Despite decades of pampering Hydrangea macrophylla “Nikko” and any number of its fellow cultivars in various climates, my visions of a bush full of blue or pink snowballs of blooms are just that—visions. Just this afternoon, I drove by an abandoned house on a country road and there beside a dilapidated fence was a garden hydrangea in full blue wondrous bloom. For some reason, I don’t have that kind of luck with hydrangeas. That is, until now. In my Pennsylvania garden, the oakleaf hydrangea (Hydrangea quercifolia), native to southeastern United States, is a top-performer its branches heavy with creamy white blossoms.
Compare the two photos below: On the left is an 18-inch tall Hydrangea macrophylla cultivar, and on the right is a 5-foot tall oakleaf hydrangea. Both plants are the same age!
Besides the oakleaf hydrangea’s substantially faster growth, and the fact that it blooms reliably producing , it also provides lovely fall color. Its native heritage makes it a useful mid-summer source of pollen and nectar for pollinators, as Darke and Tallamy note in their book The Living Landscape. They also point out the oakleaf hydrangea's utility as a site for nests and wildlife cover.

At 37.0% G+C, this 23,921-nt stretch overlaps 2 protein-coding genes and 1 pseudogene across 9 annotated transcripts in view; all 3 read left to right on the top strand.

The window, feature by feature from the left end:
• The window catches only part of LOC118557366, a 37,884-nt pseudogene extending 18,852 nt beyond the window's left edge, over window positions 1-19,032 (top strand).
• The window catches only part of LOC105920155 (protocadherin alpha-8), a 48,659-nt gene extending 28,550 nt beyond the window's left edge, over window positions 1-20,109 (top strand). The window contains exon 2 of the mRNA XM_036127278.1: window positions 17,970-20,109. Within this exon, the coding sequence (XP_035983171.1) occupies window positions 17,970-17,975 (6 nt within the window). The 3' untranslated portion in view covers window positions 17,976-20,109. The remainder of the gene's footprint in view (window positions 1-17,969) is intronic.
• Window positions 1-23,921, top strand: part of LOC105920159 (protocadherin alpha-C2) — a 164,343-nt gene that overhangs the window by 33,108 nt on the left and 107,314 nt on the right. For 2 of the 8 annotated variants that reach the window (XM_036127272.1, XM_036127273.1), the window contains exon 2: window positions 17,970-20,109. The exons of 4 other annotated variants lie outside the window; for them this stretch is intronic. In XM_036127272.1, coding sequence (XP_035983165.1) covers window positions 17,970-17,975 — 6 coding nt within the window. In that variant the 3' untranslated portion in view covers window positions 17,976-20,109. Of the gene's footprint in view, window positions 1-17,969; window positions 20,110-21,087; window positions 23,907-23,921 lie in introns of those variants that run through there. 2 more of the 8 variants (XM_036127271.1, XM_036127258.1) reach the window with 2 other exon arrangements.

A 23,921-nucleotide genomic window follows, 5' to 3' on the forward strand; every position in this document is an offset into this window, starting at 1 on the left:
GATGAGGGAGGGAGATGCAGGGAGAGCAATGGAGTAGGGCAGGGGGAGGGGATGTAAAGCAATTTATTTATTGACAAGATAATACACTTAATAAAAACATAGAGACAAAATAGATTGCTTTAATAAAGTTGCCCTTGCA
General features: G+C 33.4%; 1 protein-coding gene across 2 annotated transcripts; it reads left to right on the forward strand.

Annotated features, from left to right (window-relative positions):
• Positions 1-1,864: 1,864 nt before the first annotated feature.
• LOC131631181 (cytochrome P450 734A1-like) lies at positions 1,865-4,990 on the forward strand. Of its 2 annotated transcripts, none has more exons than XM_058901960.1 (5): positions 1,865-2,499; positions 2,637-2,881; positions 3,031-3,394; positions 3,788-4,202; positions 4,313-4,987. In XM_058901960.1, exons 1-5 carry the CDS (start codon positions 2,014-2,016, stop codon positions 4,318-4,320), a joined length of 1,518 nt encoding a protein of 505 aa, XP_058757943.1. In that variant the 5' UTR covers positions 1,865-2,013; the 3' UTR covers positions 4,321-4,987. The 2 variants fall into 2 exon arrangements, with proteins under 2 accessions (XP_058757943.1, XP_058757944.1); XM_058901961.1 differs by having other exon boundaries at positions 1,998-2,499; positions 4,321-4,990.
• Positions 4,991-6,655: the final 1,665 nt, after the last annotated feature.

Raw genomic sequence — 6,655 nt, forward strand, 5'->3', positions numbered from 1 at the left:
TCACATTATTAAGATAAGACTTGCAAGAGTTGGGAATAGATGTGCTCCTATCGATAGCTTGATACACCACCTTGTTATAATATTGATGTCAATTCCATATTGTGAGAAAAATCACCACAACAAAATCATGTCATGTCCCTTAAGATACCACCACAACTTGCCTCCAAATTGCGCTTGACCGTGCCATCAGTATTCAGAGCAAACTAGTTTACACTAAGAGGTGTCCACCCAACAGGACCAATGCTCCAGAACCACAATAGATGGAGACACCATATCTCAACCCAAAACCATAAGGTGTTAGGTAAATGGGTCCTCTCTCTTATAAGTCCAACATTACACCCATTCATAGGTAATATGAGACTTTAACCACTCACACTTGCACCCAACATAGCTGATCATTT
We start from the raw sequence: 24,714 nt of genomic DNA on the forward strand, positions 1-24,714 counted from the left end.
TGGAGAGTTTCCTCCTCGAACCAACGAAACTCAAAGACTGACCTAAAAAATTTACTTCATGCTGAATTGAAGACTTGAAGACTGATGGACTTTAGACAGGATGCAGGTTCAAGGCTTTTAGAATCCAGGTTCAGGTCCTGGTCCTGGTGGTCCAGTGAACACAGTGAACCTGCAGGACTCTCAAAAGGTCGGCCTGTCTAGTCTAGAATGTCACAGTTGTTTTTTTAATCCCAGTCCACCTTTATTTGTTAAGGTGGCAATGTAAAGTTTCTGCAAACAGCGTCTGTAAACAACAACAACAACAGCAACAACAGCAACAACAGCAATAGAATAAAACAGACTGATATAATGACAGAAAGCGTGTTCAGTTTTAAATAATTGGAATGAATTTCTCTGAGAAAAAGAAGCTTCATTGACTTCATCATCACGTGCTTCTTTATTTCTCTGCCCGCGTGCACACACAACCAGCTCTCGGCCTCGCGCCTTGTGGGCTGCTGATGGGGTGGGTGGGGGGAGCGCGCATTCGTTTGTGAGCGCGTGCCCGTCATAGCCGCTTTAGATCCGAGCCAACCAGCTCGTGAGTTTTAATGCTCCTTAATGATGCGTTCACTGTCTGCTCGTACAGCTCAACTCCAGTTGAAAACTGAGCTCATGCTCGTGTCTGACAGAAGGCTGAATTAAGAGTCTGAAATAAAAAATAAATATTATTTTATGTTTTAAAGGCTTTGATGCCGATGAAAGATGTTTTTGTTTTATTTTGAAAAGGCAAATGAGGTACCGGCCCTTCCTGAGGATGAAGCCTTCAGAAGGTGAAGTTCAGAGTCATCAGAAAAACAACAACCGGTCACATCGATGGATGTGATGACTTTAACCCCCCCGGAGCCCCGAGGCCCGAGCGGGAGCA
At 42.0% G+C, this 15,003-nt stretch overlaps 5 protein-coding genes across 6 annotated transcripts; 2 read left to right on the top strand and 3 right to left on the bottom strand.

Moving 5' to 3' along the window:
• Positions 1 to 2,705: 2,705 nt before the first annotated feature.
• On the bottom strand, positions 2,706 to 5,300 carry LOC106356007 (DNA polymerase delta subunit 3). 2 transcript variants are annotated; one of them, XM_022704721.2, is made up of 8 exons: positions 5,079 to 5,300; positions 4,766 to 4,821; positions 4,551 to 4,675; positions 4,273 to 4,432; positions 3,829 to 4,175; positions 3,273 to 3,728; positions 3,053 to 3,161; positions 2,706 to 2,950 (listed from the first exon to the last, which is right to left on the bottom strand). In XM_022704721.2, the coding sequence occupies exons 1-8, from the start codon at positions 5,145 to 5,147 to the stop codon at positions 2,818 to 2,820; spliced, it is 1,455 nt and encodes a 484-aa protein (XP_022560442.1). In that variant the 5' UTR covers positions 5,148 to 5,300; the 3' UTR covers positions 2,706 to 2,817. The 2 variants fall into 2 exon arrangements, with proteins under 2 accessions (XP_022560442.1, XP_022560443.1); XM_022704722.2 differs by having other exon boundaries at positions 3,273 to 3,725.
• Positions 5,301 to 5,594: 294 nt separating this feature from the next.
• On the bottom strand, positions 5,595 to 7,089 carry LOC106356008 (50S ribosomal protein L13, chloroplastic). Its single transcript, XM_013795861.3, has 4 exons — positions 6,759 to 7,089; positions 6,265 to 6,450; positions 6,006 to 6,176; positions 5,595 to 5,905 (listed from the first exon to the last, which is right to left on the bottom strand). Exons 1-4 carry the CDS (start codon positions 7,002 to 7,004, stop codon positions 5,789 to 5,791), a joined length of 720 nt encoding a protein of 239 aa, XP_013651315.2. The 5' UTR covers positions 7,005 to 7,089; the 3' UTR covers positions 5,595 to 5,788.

Once an oakleaf hydrangea gets established, it is likely to produce root suckers. These can easily be dug and transplanted providing an affordable way to increase your property’s native habitat. This morning I noticed some promising root suckers on the plant in the photo above. Since they tolerate partial sun, I’m envisioning incorporating them in an understory island bed. Nikko better hurry up and bloom some year soon, or an oakleaf hydrangea may be called upon to fill its spot!